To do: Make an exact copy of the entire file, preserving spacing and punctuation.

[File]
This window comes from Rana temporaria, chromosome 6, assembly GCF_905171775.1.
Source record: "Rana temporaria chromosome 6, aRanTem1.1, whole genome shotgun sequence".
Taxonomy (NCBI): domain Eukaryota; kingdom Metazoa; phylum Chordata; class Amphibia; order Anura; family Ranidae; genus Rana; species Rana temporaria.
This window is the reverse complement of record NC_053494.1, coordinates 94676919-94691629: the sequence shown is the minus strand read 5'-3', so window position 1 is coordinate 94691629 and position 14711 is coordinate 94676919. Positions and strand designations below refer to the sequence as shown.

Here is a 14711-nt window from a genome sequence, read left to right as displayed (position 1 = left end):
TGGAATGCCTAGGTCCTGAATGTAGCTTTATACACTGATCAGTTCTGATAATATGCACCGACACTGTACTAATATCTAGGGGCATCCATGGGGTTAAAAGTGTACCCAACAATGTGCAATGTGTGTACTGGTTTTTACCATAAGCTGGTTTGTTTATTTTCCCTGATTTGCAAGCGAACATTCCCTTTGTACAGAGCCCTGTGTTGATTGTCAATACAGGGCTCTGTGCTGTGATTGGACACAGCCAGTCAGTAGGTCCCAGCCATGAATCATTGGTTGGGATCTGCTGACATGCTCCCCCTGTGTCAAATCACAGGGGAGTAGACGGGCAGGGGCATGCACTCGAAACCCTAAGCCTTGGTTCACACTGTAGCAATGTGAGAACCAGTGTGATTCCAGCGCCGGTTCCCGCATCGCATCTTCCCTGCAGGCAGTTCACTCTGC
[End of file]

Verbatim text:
This window comes from Rana temporaria, chromosome 6, assembly GCF_905171775.1.
Source record: "Rana temporaria chromosome 6, aRanTem1.1, whole genome shotgun sequence".
Taxonomy (NCBI): domain Eukaryota; kingdom Metazoa; phylum Chordata; class Amphibia; order Anura; family Ranidae; genus Rana; species Rana temporaria.
This window is the reverse complement of record NC_053494.1, coordinates 94676919-94691629: the sequence shown is the minus strand read 5'-3', so window position 1 is coordinate 94691629 and position 14711 is coordinate 94676919. Positions and strand designations below refer to the sequence as shown.

Here is a 14711-nt window from a genome sequence, read left to right as displayed (position 1 = left end):
TGGAATGCCTAGGTCCTGAATGTAGCTTTATACACTGATCAGTTCTGATAATATGCACCGACACTGTACTAATATCTAGGGGCATCCATGGGGTTAAAAGTGTACCCAACAATGTGCAATGTGTGTACTGGTTTTTACCATAAGCTGGTTTGTTTATTTTCCCTGATTTGCAAGCGAACATTCCCTTTGTACAGAGCCCTGTGTTGATTGTCAATACAGGGCTCTGTGCTGTGATTGGACACAGCCAGTCAGTAGGTCCCAGCCATGAATCATTGGTTGGGATCTGCTGACATGCTCCCCCTGTGTCAAATCACAGGGGAGTAGACGGGCAGGGGCATGCACTCGAAACCCTAAGCCTTGGTTCACACTGTAGCAATGTGAGAACCAGTGTGATTCCAGCGCCGGTTCCCGCATCGCATCTTCCCTGCAGGCAGTTCACTCTGC